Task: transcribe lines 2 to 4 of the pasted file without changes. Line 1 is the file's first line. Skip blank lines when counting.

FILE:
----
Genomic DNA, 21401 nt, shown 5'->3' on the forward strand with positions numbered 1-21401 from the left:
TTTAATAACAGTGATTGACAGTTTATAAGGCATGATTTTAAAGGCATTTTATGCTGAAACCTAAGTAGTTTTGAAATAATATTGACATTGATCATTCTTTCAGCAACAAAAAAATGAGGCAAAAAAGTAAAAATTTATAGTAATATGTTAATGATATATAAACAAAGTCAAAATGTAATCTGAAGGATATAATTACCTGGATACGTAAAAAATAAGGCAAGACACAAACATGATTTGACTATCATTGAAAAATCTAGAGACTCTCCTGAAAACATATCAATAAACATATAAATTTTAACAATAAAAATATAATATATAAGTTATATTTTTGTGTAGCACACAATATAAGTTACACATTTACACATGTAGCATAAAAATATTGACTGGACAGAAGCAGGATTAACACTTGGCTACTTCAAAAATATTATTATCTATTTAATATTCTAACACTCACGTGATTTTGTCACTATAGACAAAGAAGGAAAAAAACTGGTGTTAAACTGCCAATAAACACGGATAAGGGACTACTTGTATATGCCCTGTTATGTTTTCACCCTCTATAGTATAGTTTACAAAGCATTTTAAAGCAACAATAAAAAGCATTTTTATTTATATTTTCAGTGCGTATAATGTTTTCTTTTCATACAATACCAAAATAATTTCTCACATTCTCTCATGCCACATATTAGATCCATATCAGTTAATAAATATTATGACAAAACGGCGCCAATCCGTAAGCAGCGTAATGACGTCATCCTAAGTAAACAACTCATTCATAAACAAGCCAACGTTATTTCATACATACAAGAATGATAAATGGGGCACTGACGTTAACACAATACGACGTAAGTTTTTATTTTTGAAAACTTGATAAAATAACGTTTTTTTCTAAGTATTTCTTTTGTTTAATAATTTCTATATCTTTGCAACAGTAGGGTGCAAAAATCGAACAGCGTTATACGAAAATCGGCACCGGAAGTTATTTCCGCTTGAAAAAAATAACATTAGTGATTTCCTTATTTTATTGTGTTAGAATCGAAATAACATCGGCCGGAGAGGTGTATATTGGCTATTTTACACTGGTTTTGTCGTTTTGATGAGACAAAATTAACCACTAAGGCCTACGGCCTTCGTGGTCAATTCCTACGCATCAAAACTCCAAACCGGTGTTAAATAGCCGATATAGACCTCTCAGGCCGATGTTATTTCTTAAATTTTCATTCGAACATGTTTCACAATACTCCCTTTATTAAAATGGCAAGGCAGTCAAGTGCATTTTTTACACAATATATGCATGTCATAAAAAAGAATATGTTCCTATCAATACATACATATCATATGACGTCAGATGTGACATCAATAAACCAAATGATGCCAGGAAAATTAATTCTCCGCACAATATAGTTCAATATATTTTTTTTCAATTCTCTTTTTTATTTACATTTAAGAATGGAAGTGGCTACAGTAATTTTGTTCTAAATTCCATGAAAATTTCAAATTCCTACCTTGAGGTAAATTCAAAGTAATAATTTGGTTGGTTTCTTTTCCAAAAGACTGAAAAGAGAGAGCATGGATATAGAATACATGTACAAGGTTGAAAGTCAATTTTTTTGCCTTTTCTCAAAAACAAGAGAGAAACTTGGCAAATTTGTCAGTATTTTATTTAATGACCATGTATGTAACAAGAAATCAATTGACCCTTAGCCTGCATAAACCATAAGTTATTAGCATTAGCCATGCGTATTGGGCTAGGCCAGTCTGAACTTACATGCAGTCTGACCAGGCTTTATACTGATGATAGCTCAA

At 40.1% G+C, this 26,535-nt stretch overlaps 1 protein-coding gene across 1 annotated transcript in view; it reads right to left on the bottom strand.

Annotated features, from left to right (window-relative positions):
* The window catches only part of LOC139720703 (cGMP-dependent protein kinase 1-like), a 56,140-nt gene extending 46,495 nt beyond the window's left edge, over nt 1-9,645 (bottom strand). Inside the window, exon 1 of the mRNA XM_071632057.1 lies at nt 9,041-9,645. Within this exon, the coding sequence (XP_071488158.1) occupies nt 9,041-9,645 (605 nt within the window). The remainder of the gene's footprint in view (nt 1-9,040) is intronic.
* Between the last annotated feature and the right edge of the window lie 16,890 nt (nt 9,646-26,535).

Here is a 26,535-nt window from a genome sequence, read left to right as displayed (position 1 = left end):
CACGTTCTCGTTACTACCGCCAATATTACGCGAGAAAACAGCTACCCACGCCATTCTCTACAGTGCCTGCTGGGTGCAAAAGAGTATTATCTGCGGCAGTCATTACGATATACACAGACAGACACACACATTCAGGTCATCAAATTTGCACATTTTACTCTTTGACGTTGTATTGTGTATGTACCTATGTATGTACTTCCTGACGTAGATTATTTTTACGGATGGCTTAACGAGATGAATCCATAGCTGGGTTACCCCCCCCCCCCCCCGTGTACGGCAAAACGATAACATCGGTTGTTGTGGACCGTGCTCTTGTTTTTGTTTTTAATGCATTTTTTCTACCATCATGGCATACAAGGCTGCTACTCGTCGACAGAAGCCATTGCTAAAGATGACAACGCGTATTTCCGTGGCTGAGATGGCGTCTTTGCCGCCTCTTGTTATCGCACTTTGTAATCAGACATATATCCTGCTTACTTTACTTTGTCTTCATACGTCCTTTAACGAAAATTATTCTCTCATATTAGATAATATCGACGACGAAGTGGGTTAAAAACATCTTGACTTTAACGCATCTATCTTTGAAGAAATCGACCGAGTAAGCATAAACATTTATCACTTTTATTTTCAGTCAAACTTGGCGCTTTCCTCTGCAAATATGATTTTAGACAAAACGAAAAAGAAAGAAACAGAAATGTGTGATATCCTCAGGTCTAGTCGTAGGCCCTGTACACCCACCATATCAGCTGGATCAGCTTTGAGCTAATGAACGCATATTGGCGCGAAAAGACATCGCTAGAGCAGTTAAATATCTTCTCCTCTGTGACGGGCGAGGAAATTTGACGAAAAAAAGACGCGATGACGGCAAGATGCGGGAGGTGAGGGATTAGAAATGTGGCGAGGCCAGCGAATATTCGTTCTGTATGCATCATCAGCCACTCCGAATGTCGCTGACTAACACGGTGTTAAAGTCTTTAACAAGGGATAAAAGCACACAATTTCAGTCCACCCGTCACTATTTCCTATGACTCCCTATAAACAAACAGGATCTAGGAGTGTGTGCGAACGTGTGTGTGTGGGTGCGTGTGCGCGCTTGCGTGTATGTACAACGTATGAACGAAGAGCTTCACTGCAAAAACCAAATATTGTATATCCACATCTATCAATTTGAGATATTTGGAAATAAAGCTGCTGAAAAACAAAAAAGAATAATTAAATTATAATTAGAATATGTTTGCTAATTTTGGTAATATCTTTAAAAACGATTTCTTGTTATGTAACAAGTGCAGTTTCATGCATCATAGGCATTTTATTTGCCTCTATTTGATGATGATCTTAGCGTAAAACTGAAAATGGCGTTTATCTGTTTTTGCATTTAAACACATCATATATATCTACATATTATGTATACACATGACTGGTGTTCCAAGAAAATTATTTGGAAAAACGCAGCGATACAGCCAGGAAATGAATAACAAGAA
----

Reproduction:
TTTAATAACAGTGATTGACAGTTTATAAGGCATGATTTTAAAGGCATTTTATGCTGAAACCTAAGTAGTTTTGAAATAATATTGACATTGATCATTCTTTCAGCAACAAAAAAATGAGGCAAAAAAGTAAAAATTTATAGTAATATGTTAATGATATATAAACAAAGTCAAAATGTAATCTGAAGGATATAATTACCTGGATACGTAAAAAATAAGGCAAGACACAAACATGATTTGACTATCATTGAAAAATCTAGAGACTCTCCTGAAAACATATCAATAAACATATAAATTTTAACAATAAAAATATAATATATAAGTTATATTTTTGTGTAGCACACAATATAAGTTACACATTTACACATGTAGCATAAAAATATTGACTGGACAGAAGCAGGATTAACACTTGGCTACTTCAAAAATATTATTATCTATTTAATATTCTAACACTCACGTGATTTTGTCACTATAGACAAAGAAGGAAAAAAACTGGTGTTAAACTGCCAATAAACACGGATAAGGGACTACTTGTATATGCCCTGTTATGTTTTCACCCTCTATAGTATAGTTTACAAAGCATTTTAAAGCAACAATAAAAAGCATTTTTATTTATATTTTCAGTGCGTATAATGTTTTCTTTTCATACAATACCAAAATAATTTCTCACATTCTCTCATGCCACATATTAGATCCATATCAGTTAATAAATATTATGACAAAACGGCGCCAATCCGTAAGCAGCGTAATGACGTCATCCTAAGTAAACAACTCATTCATAAACAAGCCAACGTTATTTCATACATACAAGAATGATAAATGGGGCACTGACGTTAACACAATACGACGTAAGTTTTTATTTTTGAAAACTTGATAAAATAACGTTTTTTTCTAAGTATTTCTTTTGTTTAATAATTTCTATATCTTTGCAACAGTAGGGTGCAAAAATCGAACAGCGTTATACGAAAATCGGCACCGGAAGTTATTTCCGCTTGAAAAAAATAACATTAGTGATTTCCTTATTTTATTGTGTTAGAATCGAAATAACATCGGCCGGAGAGGTGTATATTGGCTATTTTACACTGGTTTTGTCGTTTTGATGAGACAAAATTAACCACTAAGGCCTACGGCCTTCGTGGTCAATTCCTACGCATCAAAACTCCAAACCGGTGTTAAATAGCCGATATAGACCTCTCAGGCCGATGTTATTTCTTAAATTTTCATTCGAACATGTTTCACAATACTCCCTTTATTAAAATGGCAAGGCAGTCAAGTGCATTTTTTACACAATATATGCATGTCATAAAAAAGAATATGTTCCTATCAATACATACATATCATATGACGTCAGATGTGACATCAATAAACCAAATGATGCCAGGAAAATTAATTCTCCGCACAATATAGTTCAATATATTTTTTTTCAATTCTCTTTTTTATTTACATTTAAGAATGGAAGTGGCTACAGTAATTTTGTTCTAAATTCCATGAAAATTTCAAATTCCTACCTTGAGGTAAATTCAAAGTAATAATTTGGTTGGTTTCTTTTCCAAAAGACTGAAAAGAGAGAGCATGGATATAGAATACATGTACAAGGTTGAAAGTCAATTTTTTTGCCTTTTCTCAAAAACAAGAGAGAAACTTGGCAAATTTGTCAGTATTTTATTTAATGACCATGTATGTAACAAGAAATCAATTGACCCTTAGCCTGCATAAACCATAAGTTATTAGCATTAGCCATGCGTATTGGGCTAGGCCAGTCTGAACTTACATGCAGTCTGACCAGGCTTTATACTGATGATAGCTCAA

At 40.1% G+C, this 26,535-nt stretch overlaps 1 protein-coding gene across 1 annotated transcript in view; it reads right to left on the bottom strand.

Annotated features, from left to right (window-relative positions):